During the summer, Ellie was a flower girl, employed by the Town of Frisco to water and weed. She spent eight hours a day working outside, sometimes alone, sometimes with a crew, but always taking care of the flowers.

“They’re still looking good,” she said, filled with obvious pleasure. To her, the boxes of geraniums and baskets of petunias that lined Main Street were pretty, worthy of pointing out. But they also represented something more. The flowers had grown and blossomed under her care. Ellie had nurtured them, and she found pride in their loveliness.

Although I love our mountains and breathtaking views, watching my daughter point out her beloved flowers made me rethink the definition of beauty. There’s no doubt that Summit County has a spectacular landscape, but beauty can be found in small, everyday matters. Taking ownership of one’s job or watching plants grow can provide insight and strength. Splendor found in the simple slices of life reminds us that even on the darkest of days, there is light.

The following morning, Ellie and Becca woke at 3:30 to climb Mt. Bierstadt. They made it to the summit by sunrise. Their pictures were spectacular, but so was their simple, celebratory milkshake at a diner down the road.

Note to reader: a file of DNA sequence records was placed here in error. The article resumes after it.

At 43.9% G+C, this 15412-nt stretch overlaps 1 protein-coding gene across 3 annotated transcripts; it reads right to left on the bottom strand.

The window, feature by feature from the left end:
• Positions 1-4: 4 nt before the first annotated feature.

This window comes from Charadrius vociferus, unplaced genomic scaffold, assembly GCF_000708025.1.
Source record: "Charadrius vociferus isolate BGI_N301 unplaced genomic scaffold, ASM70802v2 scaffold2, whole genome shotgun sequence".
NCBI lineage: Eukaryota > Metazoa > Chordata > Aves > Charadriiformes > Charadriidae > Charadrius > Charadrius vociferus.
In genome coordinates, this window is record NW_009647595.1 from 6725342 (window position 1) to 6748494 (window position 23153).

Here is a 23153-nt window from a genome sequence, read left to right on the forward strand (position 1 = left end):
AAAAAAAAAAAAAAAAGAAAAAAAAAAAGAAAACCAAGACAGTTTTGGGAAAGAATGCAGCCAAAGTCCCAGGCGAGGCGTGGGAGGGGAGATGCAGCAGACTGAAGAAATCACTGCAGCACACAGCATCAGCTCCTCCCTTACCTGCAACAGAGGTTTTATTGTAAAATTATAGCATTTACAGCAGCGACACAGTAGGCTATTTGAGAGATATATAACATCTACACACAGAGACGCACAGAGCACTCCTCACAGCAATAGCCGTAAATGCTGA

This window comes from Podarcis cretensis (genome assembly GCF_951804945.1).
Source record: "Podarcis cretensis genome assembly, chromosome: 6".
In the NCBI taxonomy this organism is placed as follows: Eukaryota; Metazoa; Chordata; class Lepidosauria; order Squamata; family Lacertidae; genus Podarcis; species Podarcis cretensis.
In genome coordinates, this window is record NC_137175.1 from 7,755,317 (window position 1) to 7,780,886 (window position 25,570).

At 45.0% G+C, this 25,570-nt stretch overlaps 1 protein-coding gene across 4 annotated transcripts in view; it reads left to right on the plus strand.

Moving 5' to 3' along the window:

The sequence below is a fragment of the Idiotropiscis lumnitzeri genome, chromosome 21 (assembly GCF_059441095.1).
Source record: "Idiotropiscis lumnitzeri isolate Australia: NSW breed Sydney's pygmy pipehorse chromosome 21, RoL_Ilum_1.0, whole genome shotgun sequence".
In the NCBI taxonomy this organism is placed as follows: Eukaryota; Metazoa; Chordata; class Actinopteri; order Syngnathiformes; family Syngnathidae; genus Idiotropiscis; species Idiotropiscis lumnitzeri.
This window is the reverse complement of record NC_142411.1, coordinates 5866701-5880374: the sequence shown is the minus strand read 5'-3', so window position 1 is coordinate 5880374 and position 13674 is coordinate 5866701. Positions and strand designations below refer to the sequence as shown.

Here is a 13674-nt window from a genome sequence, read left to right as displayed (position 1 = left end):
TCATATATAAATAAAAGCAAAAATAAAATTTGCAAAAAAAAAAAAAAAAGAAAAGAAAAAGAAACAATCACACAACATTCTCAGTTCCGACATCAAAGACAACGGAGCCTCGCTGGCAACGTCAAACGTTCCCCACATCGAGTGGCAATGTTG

It’s hard to beat the brilliance one sees when climbing a mountain at dawn, but there are pieces to life, smaller and less obvious, that are equally lovely. Life’s everyday moments like smelling the flowers or enjoying a milkshake offer the opportunity to find beauty and significance everywhere.

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Quotes!

June 29, 2016

 

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Barn with Art Installation at Djerassi

If you have that unconquerable urge to write, nothing will stop you from writing. –Theodore Dreiser

You can’t crush ideas by suppressing them. You can only crush them by ignoring them. – Ursula K. Le Guin

Writing is physical work. It’s sweaty work. You just can’t will yourself to become a good writer. You really have to work at it. –Will Haygood

Our greatest glory is not in never failing, but in rising up every time we fail. –Confucius